While I lived in an apartment and was stuck with getting internet via some one DOCSIS5 connection over damp cottonthread I grew more and more irritated that I didn’t get the bandwidth i payed for. But, DATA > DOGMA, so created an experiment to collaborate my feelings.

I started to ping the first router outside my own network every 30 seconds and record the RTT min, avg and max. At the same time I recorded the inbound and outbound bandwidth usage.

To visualize the problem I started with filtering out all data points where the inbound traffic was greater than 20% of the promised capacity. Then I plotted the resulting data on a graph with Outbound bandwidth on the X axis and RTT on the Y axis. I also added the number of samples as the background and a line for average packet loss.

Each RTT sample is a red, green, or blur point in the graph, and the lines is the average. As you can see, at about 100Kb/s the RTT starts to climb and already at 120Kb/s it’s has a quite large impact.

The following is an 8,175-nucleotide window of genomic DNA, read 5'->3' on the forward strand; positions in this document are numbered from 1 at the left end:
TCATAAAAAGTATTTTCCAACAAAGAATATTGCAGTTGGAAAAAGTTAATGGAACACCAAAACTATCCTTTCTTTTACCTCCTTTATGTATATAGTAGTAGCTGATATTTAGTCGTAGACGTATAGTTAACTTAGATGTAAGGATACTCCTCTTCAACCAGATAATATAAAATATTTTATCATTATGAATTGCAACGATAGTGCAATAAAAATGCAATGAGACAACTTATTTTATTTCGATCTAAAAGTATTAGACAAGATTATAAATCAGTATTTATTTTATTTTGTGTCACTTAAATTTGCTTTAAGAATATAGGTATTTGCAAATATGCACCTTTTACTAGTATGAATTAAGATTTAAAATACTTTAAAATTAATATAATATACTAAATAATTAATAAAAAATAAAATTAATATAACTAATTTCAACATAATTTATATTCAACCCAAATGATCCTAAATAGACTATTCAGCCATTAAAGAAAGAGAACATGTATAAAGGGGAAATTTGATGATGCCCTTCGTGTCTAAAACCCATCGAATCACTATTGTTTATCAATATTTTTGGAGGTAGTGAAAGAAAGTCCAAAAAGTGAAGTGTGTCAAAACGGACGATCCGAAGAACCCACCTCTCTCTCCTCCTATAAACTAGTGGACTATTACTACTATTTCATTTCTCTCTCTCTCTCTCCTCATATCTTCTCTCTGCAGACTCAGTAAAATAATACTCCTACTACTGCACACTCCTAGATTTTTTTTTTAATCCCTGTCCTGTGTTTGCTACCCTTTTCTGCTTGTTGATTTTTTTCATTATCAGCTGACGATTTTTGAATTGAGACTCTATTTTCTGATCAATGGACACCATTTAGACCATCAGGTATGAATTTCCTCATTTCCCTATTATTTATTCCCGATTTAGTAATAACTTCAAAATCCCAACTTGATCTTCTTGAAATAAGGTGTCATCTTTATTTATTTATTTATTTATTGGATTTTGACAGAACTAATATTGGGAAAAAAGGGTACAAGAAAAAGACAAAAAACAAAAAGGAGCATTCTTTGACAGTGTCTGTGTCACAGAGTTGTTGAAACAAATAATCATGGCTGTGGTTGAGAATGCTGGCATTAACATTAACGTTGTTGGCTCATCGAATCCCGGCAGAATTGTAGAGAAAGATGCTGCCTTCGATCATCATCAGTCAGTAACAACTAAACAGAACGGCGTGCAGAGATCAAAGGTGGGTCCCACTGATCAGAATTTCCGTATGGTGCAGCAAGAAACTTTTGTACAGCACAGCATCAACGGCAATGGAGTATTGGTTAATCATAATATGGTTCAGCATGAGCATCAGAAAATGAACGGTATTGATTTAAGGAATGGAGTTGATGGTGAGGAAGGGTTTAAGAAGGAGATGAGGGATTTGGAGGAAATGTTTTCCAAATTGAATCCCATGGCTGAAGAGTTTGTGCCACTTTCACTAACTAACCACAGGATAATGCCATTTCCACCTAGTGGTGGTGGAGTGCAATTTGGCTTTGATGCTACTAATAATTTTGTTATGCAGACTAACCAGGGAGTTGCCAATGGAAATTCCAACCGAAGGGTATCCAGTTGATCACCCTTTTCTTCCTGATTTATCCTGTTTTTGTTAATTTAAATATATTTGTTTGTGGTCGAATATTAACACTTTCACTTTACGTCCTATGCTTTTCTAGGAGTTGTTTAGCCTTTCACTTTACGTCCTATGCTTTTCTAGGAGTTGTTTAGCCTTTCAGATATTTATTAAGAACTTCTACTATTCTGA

My conclusion was that the site i was connected to (or it’s upstream) was heavily overbooked and saturated. The good news was that FTTH was promised any month, and after a year or so it was installed. And to compare I did a new graph of the data since I had fiber, and it looked dramatically different.

You can see that the RTT are almost flat all the way to the end, and that my connection was limited by the speed I payed for, not the ISP network.

The slight bend at the end could be due to limitations in the hardware I used as my gateway.